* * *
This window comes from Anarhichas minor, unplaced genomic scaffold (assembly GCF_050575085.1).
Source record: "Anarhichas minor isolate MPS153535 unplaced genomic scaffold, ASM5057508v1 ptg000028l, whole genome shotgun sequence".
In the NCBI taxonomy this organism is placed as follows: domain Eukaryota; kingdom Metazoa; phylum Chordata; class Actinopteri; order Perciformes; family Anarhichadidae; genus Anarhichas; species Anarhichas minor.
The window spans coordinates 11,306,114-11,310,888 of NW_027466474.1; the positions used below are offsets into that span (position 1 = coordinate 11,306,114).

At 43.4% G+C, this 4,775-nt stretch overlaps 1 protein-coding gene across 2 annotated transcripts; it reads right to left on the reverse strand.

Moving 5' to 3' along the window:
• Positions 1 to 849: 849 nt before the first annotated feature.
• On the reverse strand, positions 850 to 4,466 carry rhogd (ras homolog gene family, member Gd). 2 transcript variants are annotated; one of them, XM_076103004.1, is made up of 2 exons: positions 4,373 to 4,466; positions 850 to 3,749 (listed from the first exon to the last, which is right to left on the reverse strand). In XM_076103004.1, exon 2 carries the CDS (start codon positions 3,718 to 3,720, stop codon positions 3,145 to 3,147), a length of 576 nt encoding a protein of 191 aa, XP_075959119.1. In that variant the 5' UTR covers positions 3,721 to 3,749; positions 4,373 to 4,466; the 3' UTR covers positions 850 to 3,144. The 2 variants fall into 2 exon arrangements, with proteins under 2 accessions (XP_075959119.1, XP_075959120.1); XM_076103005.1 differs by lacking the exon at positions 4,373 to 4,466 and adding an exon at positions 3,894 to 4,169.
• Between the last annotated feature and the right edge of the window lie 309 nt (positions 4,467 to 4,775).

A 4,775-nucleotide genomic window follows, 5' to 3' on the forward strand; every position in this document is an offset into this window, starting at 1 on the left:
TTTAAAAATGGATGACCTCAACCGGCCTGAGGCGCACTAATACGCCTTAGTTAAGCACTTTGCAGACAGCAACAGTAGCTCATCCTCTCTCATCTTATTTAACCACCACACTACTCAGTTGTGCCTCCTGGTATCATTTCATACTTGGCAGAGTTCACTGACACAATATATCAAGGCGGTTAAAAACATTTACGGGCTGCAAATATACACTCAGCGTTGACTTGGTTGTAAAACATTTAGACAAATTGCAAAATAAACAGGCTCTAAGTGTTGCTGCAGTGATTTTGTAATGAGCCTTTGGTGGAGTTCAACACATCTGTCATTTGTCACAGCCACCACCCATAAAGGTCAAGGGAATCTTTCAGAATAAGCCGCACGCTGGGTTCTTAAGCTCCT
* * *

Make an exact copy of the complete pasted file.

This window comes from Anarhichas minor, unplaced genomic scaffold (assembly GCF_050575085.1).
Source record: "Anarhichas minor isolate MPS153535 unplaced genomic scaffold, ASM5057508v1 ptg000028l, whole genome shotgun sequence".
In the NCBI taxonomy this organism is placed as follows: domain Eukaryota; kingdom Metazoa; phylum Chordata; class Actinopteri; order Perciformes; family Anarhichadidae; genus Anarhichas; species Anarhichas minor.
The window spans coordinates 11,306,114-11,310,888 of NW_027466474.1; the positions used below are offsets into that span (position 1 = coordinate 11,306,114).

At 43.4% G+C, this 4,775-nt stretch overlaps 1 protein-coding gene across 2 annotated transcripts; it reads right to left on the reverse strand.

Moving 5' to 3' along the window:
• Positions 1 to 849: 849 nt before the first annotated feature.
• On the reverse strand, positions 850 to 4,466 carry rhogd (ras homolog gene family, member Gd). 2 transcript variants are annotated; one of them, XM_076103004.1, is made up of 2 exons: positions 4,373 to 4,466; positions 850 to 3,749 (listed from the first exon to the last, which is right to left on the reverse strand). In XM_076103004.1, exon 2 carries the CDS (start codon positions 3,718 to 3,720, stop codon positions 3,145 to 3,147), a length of 576 nt encoding a protein of 191 aa, XP_075959119.1. In that variant the 5' UTR covers positions 3,721 to 3,749; positions 4,373 to 4,466; the 3' UTR covers positions 850 to 3,144. The 2 variants fall into 2 exon arrangements, with proteins under 2 accessions (XP_075959119.1, XP_075959120.1); XM_076103005.1 differs by lacking the exon at positions 4,373 to 4,466 and adding an exon at positions 3,894 to 4,169.
• Between the last annotated feature and the right edge of the window lie 309 nt (positions 4,467 to 4,775).

A 4,775-nucleotide genomic window follows, 5' to 3' on the forward strand; every position in this document is an offset into this window, starting at 1 on the left:
TTTAAAAATGGATGACCTCAACCGGCCTGAGGCGCACTAATACGCCTTAGTTAAGCACTTTGCAGACAGCAACAGTAGCTCATCCTCTCTCATCTTATTTAACCACCACACTACTCAGTTGTGCCTCCTGGTATCATTTCATACTTGGCAGAGTTCACTGACACAATATATCAAGGCGGTTAAAAACATTTACGGGCTGCAAATATACACTCAGCGTTGACTTGGTTGTAAAACATTTAGACAAATTGCAAAATAAACAGGCTCTAAGTGTTGCTGCAGTGATTTTGTAATGAGCCTTTGGTGGAGTTCAACACATCTGTCATTTGTCACAGCCACCACCCATAAAGGTCAAGGGAATCTTTCAGAATAAGCCGCACGCTGGGTTCTTAAGCTCCT